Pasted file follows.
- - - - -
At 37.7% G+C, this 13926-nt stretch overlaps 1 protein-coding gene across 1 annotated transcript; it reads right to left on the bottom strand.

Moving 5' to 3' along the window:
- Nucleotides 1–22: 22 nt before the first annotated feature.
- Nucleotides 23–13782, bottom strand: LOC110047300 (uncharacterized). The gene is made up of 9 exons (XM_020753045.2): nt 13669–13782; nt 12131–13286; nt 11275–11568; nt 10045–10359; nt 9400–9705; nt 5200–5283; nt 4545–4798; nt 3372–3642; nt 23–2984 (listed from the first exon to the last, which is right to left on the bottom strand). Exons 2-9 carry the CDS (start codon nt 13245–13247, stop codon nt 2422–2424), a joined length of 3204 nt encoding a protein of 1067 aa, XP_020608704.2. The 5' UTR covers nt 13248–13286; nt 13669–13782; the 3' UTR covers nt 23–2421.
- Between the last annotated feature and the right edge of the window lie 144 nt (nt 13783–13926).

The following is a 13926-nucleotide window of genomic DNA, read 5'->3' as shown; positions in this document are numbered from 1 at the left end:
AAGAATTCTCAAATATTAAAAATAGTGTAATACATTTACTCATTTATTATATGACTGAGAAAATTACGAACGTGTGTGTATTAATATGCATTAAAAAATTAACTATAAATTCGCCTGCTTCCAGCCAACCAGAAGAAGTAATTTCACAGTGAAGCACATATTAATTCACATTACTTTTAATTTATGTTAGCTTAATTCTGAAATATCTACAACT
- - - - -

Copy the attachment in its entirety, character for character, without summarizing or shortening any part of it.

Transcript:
At 37.7% G+C, this 13926-nt stretch overlaps 1 protein-coding gene across 1 annotated transcript; it reads right to left on the bottom strand.

Moving 5' to 3' along the window:
- Nucleotides 1–22: 22 nt before the first annotated feature.
- Nucleotides 23–13782, bottom strand: LOC110047300 (uncharacterized). The gene is made up of 9 exons (XM_020753045.2): nt 13669–13782; nt 12131–13286; nt 11275–11568; nt 10045–10359; nt 9400–9705; nt 5200–5283; nt 4545–4798; nt 3372–3642; nt 23–2984 (listed from the first exon to the last, which is right to left on the bottom strand). Exons 2-9 carry the CDS (start codon nt 13245–13247, stop codon nt 2422–2424), a joined length of 3204 nt encoding a protein of 1067 aa, XP_020608704.2. The 5' UTR covers nt 13248–13286; nt 13669–13782; the 3' UTR covers nt 23–2421.
- Between the last annotated feature and the right edge of the window lie 144 nt (nt 13783–13926).

The following is a 13926-nucleotide window of genomic DNA, read 5'->3' as shown; positions in this document are numbered from 1 at the left end:
AAGAATTCTCAAATATTAAAAATAGTGTAATACATTTACTCATTTATTATATGACTGAGAAAATTACGAACGTGTGTGTATTAATATGCATTAAAAAATTAACTATAAATTCGCCTGCTTCCAGCCAACCAGAAGAAGTAATTTCACAGTGAAGCACATATTAATTCACATTACTTTTAATTTATGTTAGCTTAATTCTGAAATATCTACAACT